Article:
New Report: Women Illegally Incarcerated and Tortured in Iraqi Prisons
Wednesday, February 12, 2014 1:25 PM

Human Rights Watch (HRW), an international NGO with staff in 40 countries, released a report documenting numerous cases of illegal incarceration, torture and rape among women and girls held in prisons in Iraq. HRW interviewed dozens of people with knowledge of the Iraqi prison system to prepare the report, including 27 women and 7 girls who were detained in Iraqi jails, often on terrorism charges.

According to the report, there is strong evidence security forces regularly conduct mass arrests and detain women for crimes the women say they did not commit, or for the alleged crimes of their male relatives. The women and girls interviewed described being threatened, raped and tortured until they made confessions later used to convict them in court or to pressure male relatives. In support of these statements, more than 10 of the women interviewed showed the researchers physical scars that aligned with their stories of severe mistreatment. One woman on death row was executed several months after meeting with human rights workers, despite physical evidence of torture and the dismissal of terrorism charges against her by Iraqi courts.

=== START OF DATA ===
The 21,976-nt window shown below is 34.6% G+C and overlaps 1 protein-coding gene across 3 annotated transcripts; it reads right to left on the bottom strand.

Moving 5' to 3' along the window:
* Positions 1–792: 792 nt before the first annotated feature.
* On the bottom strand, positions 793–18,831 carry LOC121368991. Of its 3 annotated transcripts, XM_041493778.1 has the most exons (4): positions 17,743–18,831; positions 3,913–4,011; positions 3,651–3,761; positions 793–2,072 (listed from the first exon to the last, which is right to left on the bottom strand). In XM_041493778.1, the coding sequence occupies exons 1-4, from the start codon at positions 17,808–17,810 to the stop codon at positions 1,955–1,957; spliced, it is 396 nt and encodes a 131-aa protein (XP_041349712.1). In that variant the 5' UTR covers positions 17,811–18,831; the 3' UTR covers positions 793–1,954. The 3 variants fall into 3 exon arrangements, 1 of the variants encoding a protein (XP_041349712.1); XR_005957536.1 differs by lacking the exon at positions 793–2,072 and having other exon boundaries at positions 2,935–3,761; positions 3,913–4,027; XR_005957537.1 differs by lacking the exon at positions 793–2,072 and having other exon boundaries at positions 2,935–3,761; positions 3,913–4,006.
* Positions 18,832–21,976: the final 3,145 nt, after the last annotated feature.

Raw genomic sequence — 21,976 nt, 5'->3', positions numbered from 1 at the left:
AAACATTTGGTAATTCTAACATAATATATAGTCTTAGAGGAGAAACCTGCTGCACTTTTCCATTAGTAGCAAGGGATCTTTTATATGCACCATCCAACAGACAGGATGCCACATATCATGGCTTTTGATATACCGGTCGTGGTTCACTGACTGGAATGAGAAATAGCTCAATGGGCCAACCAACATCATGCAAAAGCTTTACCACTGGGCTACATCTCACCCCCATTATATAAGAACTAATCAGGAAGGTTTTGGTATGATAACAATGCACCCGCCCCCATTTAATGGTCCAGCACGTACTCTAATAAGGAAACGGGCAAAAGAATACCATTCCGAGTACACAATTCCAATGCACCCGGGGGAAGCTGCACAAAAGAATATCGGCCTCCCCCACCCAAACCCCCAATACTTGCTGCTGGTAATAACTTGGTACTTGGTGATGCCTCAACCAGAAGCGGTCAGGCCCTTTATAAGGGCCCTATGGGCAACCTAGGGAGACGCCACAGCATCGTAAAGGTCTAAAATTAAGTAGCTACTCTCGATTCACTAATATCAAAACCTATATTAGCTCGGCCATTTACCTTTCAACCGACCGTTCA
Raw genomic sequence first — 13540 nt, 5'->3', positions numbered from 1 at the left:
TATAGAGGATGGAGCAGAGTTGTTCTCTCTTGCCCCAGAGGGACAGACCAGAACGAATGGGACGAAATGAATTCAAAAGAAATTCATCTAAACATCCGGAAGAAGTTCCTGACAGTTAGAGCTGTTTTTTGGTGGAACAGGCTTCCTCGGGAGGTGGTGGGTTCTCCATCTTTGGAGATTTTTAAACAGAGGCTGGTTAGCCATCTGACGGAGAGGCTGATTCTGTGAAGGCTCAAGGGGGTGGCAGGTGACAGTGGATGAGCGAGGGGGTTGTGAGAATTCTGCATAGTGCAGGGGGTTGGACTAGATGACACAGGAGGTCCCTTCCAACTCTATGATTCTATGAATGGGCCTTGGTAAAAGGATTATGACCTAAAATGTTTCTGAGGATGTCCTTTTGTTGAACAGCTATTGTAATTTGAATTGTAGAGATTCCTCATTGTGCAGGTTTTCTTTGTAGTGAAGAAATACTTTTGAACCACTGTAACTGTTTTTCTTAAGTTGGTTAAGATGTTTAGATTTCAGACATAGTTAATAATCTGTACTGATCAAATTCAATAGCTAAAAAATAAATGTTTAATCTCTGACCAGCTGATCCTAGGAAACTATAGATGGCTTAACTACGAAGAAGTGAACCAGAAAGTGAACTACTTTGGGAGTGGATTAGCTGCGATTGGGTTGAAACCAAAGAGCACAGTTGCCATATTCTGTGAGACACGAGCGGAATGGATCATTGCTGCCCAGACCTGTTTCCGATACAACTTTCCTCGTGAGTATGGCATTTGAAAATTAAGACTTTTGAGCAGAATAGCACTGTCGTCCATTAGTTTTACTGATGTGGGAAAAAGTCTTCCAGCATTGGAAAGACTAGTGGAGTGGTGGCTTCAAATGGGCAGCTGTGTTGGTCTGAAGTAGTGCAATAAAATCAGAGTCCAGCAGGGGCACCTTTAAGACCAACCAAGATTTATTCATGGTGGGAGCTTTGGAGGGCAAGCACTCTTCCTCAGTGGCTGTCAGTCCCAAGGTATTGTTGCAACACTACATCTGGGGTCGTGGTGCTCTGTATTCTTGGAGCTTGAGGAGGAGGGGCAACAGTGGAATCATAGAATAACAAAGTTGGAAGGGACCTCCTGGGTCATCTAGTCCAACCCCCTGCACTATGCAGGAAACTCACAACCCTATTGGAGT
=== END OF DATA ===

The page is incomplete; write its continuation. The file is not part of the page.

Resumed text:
The Iraqi Deputy Prime Minister Hussain al-Shahristani denies the abuse of women in prisons is a national problem and says reports of torture that have emerged are irregular cases. However, the scope of this report suggests otherwise and it makes a number of recommendations to remedy the documented and ongoing human rights abuses by Iraq security forces. Recommendations include official acknowledgement of the prevalence of abuse in the Iraqi justice system, adequate enforcement of provisions in Iraq’s Code of Criminal Procedure that protect women from arbitrary arrest, detention and abuse, and amendments to Iraq’s Anti-Terrorism Law.   

Compiled from: “No One is Safe”: Abuses of Women in Iraq’s Criminal Justice System”Human Rights Watch (February 2014); Iraq: Security Forces Abusing Women in Detention, Human Rights Watch (6 February 2014).